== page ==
Barack Obama: The Soft on Tyranny President
By: Warner Todd Huston
In May of 2008 when Barack Obama was running for president he made a stop in Miami, Florida, a place well known for being a hotbed of anti-Castro, anti-communist sentiment. Miami is a place where many thousands of self-exiled Cubans settled after they fled a life of religious and political oppression and torture at the hands of Cuban communist dictator Fidel Castro. While in Miami candidate Obama made some strong and passionate statements about how if he were to be elected president his administration would not bow to Castro’s tyranny.
He excoriated Castroâ€™s oppression and sympathized with the Cuban people pledging that as president he’d help bring freedom, liberty, and democracy to Cuba. At the height of his passion, Obama said, “I won’t stand for this injustice” and promised that, “together we will stand up for freedom in Cuba.”
There is no place for this kind of tyranny in this hemisphere. There is no place for any darkness that would shut out the light of liberty. Here in this hemisphere we must heed the words of Doctor King written from his own jail cell, “injustice anywhere is a threat to justice everywhere.”
Throughout my entire lifetime there has been injustice and repression in Cuba. Never in my lifetime have the people of Cuba known true freedom. Never in the lives of two generations of Cubans have the people of Cuba known democracy. This is the terrible and tragic status quo that we have known for half a century. Of elections that are anything but free or fair, of dissident locked away in dark prison cells for the crime of speaking the truth.
I won’t stand for this injustice, you will not stand for this injustice and together we will stand up for freedom in Cuba. That will be my commitment as president of the United States of America.
But, that was then. Now that he’s won the White House, suddenly Barack Obama is less interested in all that talk of Castroâ€™s tyranny and oppression and injustice. Now he’s all about “change” and working together and not “interfering” in other countries. Now it’s all about America’s errors, not Cuba’s. The rhetoric is suddenly quite soft on Castroâ€™s despotism and oppression.
Here is the president speaking to foreigners at Port of Spain, Trinidad in April of 2009.
Notice how the focus has changed? Now it’s about America with her tail between her legs apologizing for her “mistakes.” Now it’s a “new beginning with Cuba.” Gone is all that hoary talk of tyranny and oppression in Cuba and in it’s place the “new” relationship where Obama looks the other way from Cuba’s half a century of tyranny.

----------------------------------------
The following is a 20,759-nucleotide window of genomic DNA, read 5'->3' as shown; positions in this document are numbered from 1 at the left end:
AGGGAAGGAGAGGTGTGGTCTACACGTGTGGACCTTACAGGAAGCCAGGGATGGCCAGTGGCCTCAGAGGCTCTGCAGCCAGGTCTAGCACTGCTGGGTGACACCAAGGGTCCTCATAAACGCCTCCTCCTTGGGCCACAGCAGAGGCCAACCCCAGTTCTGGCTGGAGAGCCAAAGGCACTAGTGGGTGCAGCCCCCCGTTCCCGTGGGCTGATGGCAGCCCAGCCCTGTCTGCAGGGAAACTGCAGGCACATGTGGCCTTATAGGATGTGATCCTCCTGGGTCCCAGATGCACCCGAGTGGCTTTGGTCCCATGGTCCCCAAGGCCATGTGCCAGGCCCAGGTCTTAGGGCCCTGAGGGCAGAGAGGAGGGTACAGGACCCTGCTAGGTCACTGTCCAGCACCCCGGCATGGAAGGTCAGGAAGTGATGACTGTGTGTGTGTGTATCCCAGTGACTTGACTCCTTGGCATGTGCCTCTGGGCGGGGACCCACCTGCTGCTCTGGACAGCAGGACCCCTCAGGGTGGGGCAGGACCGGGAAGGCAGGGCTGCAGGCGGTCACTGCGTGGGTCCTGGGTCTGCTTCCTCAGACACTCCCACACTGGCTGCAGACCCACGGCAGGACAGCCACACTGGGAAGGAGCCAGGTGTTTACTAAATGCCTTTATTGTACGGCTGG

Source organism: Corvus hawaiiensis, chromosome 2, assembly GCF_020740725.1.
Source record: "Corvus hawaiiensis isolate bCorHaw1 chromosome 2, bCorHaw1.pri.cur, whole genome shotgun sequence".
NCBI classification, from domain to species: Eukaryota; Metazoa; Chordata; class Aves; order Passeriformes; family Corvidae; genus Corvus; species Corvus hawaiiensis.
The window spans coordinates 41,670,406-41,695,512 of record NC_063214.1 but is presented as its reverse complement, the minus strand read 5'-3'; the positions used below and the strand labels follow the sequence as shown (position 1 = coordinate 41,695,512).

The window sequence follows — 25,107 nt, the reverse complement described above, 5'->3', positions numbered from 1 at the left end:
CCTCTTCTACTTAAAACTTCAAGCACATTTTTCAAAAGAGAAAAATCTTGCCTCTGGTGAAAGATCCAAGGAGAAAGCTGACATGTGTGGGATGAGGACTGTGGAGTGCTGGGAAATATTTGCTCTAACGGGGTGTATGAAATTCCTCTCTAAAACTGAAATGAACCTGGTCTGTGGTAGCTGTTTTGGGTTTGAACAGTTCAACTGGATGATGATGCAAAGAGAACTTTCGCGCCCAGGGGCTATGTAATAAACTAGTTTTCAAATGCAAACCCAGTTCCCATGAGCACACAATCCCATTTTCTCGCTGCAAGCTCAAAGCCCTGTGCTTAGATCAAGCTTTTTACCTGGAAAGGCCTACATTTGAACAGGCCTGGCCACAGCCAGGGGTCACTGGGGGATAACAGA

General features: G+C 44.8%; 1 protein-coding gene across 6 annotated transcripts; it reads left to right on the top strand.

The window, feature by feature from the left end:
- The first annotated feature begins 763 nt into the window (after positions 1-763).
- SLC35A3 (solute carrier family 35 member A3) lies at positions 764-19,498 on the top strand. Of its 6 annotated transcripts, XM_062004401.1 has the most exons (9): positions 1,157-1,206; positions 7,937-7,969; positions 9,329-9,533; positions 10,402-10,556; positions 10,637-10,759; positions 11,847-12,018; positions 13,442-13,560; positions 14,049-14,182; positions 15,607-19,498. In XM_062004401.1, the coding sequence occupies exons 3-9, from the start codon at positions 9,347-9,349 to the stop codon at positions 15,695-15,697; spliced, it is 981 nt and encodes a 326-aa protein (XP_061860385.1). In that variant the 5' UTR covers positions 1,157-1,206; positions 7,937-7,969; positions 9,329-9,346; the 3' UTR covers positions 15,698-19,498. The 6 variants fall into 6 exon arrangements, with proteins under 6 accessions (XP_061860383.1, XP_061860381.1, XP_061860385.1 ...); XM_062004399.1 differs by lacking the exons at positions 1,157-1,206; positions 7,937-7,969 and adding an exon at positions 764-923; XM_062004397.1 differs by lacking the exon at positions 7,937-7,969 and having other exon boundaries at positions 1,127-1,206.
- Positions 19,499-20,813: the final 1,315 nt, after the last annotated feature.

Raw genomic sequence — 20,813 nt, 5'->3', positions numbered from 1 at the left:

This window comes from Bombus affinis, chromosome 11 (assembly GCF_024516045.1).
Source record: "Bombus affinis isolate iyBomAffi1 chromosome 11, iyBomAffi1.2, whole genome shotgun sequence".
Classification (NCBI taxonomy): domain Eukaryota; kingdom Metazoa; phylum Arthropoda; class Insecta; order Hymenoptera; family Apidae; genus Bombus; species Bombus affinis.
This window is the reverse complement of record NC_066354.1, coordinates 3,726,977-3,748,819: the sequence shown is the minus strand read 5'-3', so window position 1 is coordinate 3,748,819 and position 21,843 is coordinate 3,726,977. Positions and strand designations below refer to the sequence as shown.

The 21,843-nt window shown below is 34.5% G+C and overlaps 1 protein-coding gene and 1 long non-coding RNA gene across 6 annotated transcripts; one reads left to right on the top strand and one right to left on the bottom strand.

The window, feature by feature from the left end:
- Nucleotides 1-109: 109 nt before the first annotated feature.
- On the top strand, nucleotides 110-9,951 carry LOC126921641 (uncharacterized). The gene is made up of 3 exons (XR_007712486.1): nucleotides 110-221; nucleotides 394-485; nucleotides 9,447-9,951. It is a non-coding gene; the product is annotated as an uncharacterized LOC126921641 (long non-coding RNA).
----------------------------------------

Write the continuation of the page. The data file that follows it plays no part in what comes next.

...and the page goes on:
Yes, it’s a new beginning all right. It’s the beginning of Obama’s channeling of Neville Chamberlain in the face of Castro’s Hitler. Get ready folks because Obama’s acts of appeasement have only begun to excuse tyranny everywhere.
There’s been several remarks directed at the issue of the relationship between the United States and Cuba, so let me address this. The United States seeks a new beginning with Cuba. I know that there is a longer — (applause) — I know there’s a longer journey that must be traveled to overcome decades of mistrust, but there are critical steps we can take toward a new day. I’ve already changed a Cuba policy that I believe has failed to advance liberty or opportunity for the Cuban people. We will now allow Cuban Americans to visit the islands whenever they choose and provide resources to their families — the same way that so many people in my country send money back to their families in your countries to pay for everyday needs.
Over the past two years, I’ve indicated, and I repeat today, that I’m prepared to have my administration engage with the Cuban government on a wide range of issues — from drugs, migration, and economic issues, to human rights, free speech, and democratic reform. Now, let me be clear, I’m not interested in talking just for the sake of talking. But I do believe that we can move U.S.-Cuban relations in a new direction.
As has already been noted, and I think my presence here indicates, the United States has changed over time. (Applause.) It has not always been easy, but it has changed. And so I think it’s important to remind my fellow leaders that it’s not just the United States that has to change. All of us have responsibilities to look towards the future. (Applause.)
I think it’s important to recognize, given historic suspicions, that the United States’ policy should not be interference in other countries, but that also means that we can’t blame the United States for every problem that arises in the hemisphere. That’s part of the bargain. (Applause.) That’s part of the change that has to take place. That’s the old way, and we need a new way.
The United States will be willing to acknowledge past errors where those errors have been made. We will be partners in helping to alleviate poverty. But the American people have to get some positive reinforcement if they are to be engaged in the efforts to lift other countries out of the poverty that they’re experiencing.
(Go here for a full transcript of all of Obama’s remarks at the opening of the Summit of the America’s)
(H/T Christopher of hotairpundit for finding these two videos and putting the two together.)